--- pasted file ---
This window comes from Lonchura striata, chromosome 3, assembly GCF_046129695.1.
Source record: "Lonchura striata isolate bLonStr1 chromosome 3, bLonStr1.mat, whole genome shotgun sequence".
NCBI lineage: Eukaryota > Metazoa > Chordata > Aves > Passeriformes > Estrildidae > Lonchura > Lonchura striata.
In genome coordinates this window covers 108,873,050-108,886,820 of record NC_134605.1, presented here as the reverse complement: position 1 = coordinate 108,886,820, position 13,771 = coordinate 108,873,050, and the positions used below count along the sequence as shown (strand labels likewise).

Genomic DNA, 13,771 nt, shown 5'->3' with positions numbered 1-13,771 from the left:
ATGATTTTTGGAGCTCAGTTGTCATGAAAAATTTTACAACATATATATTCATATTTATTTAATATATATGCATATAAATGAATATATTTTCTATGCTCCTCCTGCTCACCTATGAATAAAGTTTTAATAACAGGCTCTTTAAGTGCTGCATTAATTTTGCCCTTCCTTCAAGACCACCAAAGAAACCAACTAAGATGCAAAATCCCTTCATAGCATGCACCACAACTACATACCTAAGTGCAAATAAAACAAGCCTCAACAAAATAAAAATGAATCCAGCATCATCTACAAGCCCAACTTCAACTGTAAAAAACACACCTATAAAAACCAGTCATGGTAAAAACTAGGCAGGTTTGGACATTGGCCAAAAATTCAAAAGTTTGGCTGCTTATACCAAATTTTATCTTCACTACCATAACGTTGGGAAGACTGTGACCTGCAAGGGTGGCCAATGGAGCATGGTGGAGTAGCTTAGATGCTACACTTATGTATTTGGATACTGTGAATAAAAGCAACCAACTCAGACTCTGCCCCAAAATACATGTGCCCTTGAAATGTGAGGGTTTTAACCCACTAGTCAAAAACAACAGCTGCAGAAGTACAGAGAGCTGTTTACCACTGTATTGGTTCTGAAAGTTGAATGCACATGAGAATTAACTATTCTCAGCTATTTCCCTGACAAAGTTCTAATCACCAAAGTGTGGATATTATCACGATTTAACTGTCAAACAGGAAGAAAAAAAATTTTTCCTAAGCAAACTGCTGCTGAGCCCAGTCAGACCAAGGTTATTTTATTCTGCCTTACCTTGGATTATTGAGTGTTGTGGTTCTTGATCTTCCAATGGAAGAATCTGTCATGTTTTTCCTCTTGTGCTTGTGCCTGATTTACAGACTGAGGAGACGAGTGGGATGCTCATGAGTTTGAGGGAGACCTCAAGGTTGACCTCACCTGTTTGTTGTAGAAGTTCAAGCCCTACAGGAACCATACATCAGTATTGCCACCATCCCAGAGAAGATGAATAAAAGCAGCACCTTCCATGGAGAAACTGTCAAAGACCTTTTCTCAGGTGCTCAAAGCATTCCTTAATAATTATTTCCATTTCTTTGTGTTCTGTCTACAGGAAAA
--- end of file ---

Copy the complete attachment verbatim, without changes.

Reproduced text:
This window comes from Lonchura striata, chromosome 3, assembly GCF_046129695.1.
Source record: "Lonchura striata isolate bLonStr1 chromosome 3, bLonStr1.mat, whole genome shotgun sequence".
NCBI lineage: Eukaryota > Metazoa > Chordata > Aves > Passeriformes > Estrildidae > Lonchura > Lonchura striata.
In genome coordinates this window covers 108,873,050-108,886,820 of record NC_134605.1, presented here as the reverse complement: position 1 = coordinate 108,886,820, position 13,771 = coordinate 108,873,050, and the positions used below count along the sequence as shown (strand labels likewise).

Genomic DNA, 13,771 nt, shown 5'->3' with positions numbered 1-13,771 from the left:
ATGATTTTTGGAGCTCAGTTGTCATGAAAAATTTTACAACATATATATTCATATTTATTTAATATATATGCATATAAATGAATATATTTTCTATGCTCCTCCTGCTCACCTATGAATAAAGTTTTAATAACAGGCTCTTTAAGTGCTGCATTAATTTTGCCCTTCCTTCAAGACCACCAAAGAAACCAACTAAGATGCAAAATCCCTTCATAGCATGCACCACAACTACATACCTAAGTGCAAATAAAACAAGCCTCAACAAAATAAAAATGAATCCAGCATCATCTACAAGCCCAACTTCAACTGTAAAAAACACACCTATAAAAACCAGTCATGGTAAAAACTAGGCAGGTTTGGACATTGGCCAAAAATTCAAAAGTTTGGCTGCTTATACCAAATTTTATCTTCACTACCATAACGTTGGGAAGACTGTGACCTGCAAGGGTGGCCAATGGAGCATGGTGGAGTAGCTTAGATGCTACACTTATGTATTTGGATACTGTGAATAAAAGCAACCAACTCAGACTCTGCCCCAAAATACATGTGCCCTTGAAATGTGAGGGTTTTAACCCACTAGTCAAAAACAACAGCTGCAGAAGTACAGAGAGCTGTTTACCACTGTATTGGTTCTGAAAGTTGAATGCACATGAGAATTAACTATTCTCAGCTATTTCCCTGACAAAGTTCTAATCACCAAAGTGTGGATATTATCACGATTTAACTGTCAAACAGGAAGAAAAAAAATTTTTCCTAAGCAAACTGCTGCTGAGCCCAGTCAGACCAAGGTTATTTTATTCTGCCTTACCTTGGATTATTGAGTGTTGTGGTTCTTGATCTTCCAATGGAAGAATCTGTCATGTTTTTCCTCTTGTGCTTGTGCCTGATTTACAGACTGAGGAGACGAGTGGGATGCTCATGAGTTTGAGGGAGACCTCAAGGTTGACCTCACCTGTTTGTTGTAGAAGTTCAAGCCCTACAGGAACCATACATCAGTATTGCCACCATCCCAGAGAAGATGAATAAAAGCAGCACCTTCCATGGAGAAACTGTCAAAGACCTTTTCTCAGGTGCTCAAAGCATTCCTTAATAATTATTTCCATTTCTTTGTGTTCTGTCTACAGGAAAA